Update, 2012...After many hours of flying N56ML, the trim indicator was off by two LED bars "up", so I shimmed the horizontal stab a total of -1.5 degrees (nose down) and that made the tail incidence almost perfect. Keep in mind that my plane is likely different from yours, and certainly the planform is a tad different, but either -.75 or -1.5 is very close to perfect.
Dean Selby's KR2S - one of the first to fly with the new airfoil.
Update, October 2016 At present, Almost all KR2Ss built or being built use one of the "new airfoil" variations. It's simply a no-brainer to use it, since it's more efficient than the RAF48, which means quicker climb, longer glides, higher speeds, and less fuel burned. Plenty of these are flying, none with any weird stall characteristics or other nasty traits. It's simply a better airfoil. nvAero is now making wing skins for at least one variation so if you're in a big hurry, you can simply buy them. Most of us cheapskates will make our own. Personally, I've built my own wing skins for the AS5046 airfoil, mainly because my spars were already built to stock dimensions. You can see them on my "Outboard Wings" construction page at http://www.n56ml.com/. They are about the same weight as plans-built wings, but the skins are stronger and stiffer, even though I'm using much larger flaps.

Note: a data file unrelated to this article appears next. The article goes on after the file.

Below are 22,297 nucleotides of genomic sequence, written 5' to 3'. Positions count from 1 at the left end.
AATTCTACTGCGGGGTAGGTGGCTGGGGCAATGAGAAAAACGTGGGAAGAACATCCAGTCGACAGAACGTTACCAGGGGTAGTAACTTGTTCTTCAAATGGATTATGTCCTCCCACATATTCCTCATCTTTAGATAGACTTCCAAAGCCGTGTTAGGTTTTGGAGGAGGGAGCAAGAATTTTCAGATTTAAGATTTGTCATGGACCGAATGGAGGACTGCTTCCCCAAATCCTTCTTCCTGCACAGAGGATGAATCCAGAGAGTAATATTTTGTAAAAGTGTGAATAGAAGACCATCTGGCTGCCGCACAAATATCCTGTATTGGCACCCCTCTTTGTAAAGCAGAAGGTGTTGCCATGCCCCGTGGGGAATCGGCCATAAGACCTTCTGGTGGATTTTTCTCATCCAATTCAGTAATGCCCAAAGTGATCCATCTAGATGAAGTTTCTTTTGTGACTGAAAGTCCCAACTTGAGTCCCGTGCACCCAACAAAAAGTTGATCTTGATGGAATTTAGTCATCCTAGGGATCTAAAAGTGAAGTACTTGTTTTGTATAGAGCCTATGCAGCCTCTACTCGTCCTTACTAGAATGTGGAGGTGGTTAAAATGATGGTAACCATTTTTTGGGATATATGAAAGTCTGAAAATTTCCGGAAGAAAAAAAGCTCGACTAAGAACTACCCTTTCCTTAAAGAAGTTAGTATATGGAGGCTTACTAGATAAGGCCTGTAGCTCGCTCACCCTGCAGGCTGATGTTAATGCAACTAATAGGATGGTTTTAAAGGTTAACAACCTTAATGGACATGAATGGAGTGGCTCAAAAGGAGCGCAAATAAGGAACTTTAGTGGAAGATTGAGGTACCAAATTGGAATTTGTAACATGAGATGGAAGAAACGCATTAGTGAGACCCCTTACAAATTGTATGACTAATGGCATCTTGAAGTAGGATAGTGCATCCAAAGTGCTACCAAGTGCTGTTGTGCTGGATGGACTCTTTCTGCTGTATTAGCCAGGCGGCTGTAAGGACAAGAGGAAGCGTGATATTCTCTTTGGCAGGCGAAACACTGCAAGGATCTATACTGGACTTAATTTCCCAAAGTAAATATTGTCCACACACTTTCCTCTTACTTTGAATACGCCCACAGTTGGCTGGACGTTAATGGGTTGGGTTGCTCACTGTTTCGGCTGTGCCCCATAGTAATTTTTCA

To clarify the three airfoil choices, they differ mostly by the "thickness ratio", the maximum thickness of the airfoil section, divided by the chord length. The last digit of these airfoils is either a 5, a 6, or an 8. These digits stand for 15%, 16%, or 18%. So the 16% AS5046 airfoil has its max thickness as 16% of the 48" root chord, or 7.68" thick. It is a good fit with the standard "plans-built" KR2 or KR2S spars. The AS5045 didn't fit the stock KR spars without shaving them thinner, so that one is essentially not used on a KR, except at the tip on a tapered wing. The AS5048/AS5045 is an example of that, yielding more fuel tank capacity at the root and a lower drag, thinner tip.
This airfoil owes its origins to the synergy of KRNet, and several folks working for a common goal. Were it not for the Internet, it would have never happened. And they say there's nothing on the web but smut!
The AS504x Airfoil Design Process
Free KR2S Airfoil Template Downlaod